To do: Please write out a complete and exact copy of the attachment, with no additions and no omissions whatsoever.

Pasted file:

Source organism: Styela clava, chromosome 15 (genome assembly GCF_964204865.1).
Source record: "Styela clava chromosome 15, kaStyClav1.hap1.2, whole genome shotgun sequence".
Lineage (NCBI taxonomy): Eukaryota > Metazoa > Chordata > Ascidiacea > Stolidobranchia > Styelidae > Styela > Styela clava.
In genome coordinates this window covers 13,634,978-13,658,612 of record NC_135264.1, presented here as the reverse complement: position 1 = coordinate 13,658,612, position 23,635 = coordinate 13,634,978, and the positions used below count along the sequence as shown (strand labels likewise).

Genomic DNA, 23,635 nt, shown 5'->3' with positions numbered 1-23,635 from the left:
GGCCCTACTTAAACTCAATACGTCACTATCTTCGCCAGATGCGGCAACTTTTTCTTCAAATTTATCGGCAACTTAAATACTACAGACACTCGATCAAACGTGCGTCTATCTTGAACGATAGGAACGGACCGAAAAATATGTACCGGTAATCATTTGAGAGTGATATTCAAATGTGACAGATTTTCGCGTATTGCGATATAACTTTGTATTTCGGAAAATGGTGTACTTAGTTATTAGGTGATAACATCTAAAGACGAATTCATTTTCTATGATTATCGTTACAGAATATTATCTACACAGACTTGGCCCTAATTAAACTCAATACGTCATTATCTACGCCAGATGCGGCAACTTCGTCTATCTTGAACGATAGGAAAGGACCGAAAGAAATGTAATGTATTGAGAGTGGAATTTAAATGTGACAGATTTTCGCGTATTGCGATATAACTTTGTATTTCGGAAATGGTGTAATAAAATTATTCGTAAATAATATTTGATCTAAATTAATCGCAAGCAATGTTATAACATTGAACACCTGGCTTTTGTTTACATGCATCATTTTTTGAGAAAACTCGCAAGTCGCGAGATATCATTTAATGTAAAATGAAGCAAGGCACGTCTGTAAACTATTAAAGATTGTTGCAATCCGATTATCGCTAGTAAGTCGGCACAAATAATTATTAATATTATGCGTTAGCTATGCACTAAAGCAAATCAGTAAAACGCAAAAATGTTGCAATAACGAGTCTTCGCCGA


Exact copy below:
Source organism: Styela clava, chromosome 15 (genome assembly GCF_964204865.1).
Source record: "Styela clava chromosome 15, kaStyClav1.hap1.2, whole genome shotgun sequence".
Lineage (NCBI taxonomy): Eukaryota > Metazoa > Chordata > Ascidiacea > Stolidobranchia > Styelidae > Styela > Styela clava.
In genome coordinates this window covers 13,634,978-13,658,612 of record NC_135264.1, presented here as the reverse complement: position 1 = coordinate 13,658,612, position 23,635 = coordinate 13,634,978, and the positions used below count along the sequence as shown (strand labels likewise).

Genomic DNA, 23,635 nt, shown 5'->3' with positions numbered 1-23,635 from the left:
GGCCCTACTTAAACTCAATACGTCACTATCTTCGCCAGATGCGGCAACTTTTTCTTCAAATTTATCGGCAACTTAAATACTACAGACACTCGATCAAACGTGCGTCTATCTTGAACGATAGGAACGGACCGAAAAATATGTACCGGTAATCATTTGAGAGTGATATTCAAATGTGACAGATTTTCGCGTATTGCGATATAACTTTGTATTTCGGAAAATGGTGTACTTAGTTATTAGGTGATAACATCTAAAGACGAATTCATTTTCTATGATTATCGTTACAGAATATTATCTACACAGACTTGGCCCTAATTAAACTCAATACGTCATTATCTACGCCAGATGCGGCAACTTCGTCTATCTTGAACGATAGGAAAGGACCGAAAGAAATGTAATGTATTGAGAGTGGAATTTAAATGTGACAGATTTTCGCGTATTGCGATATAACTTTGTATTTCGGAAATGGTGTAATAAAATTATTCGTAAATAATATTTGATCTAAATTAATCGCAAGCAATGTTATAACATTGAACACCTGGCTTTTGTTTACATGCATCATTTTTTGAGAAAACTCGCAAGTCGCGAGATATCATTTAATGTAAAATGAAGCAAGGCACGTCTGTAAACTATTAAAGATTGTTGCAATCCGATTATCGCTAGTAAGTCGGCACAAATAATTATTAATATTATGCGTTAGCTATGCACTAAAGCAAATCAGTAAAACGCAAAAATGTTGCAATAACGAGTCTTCGCCGA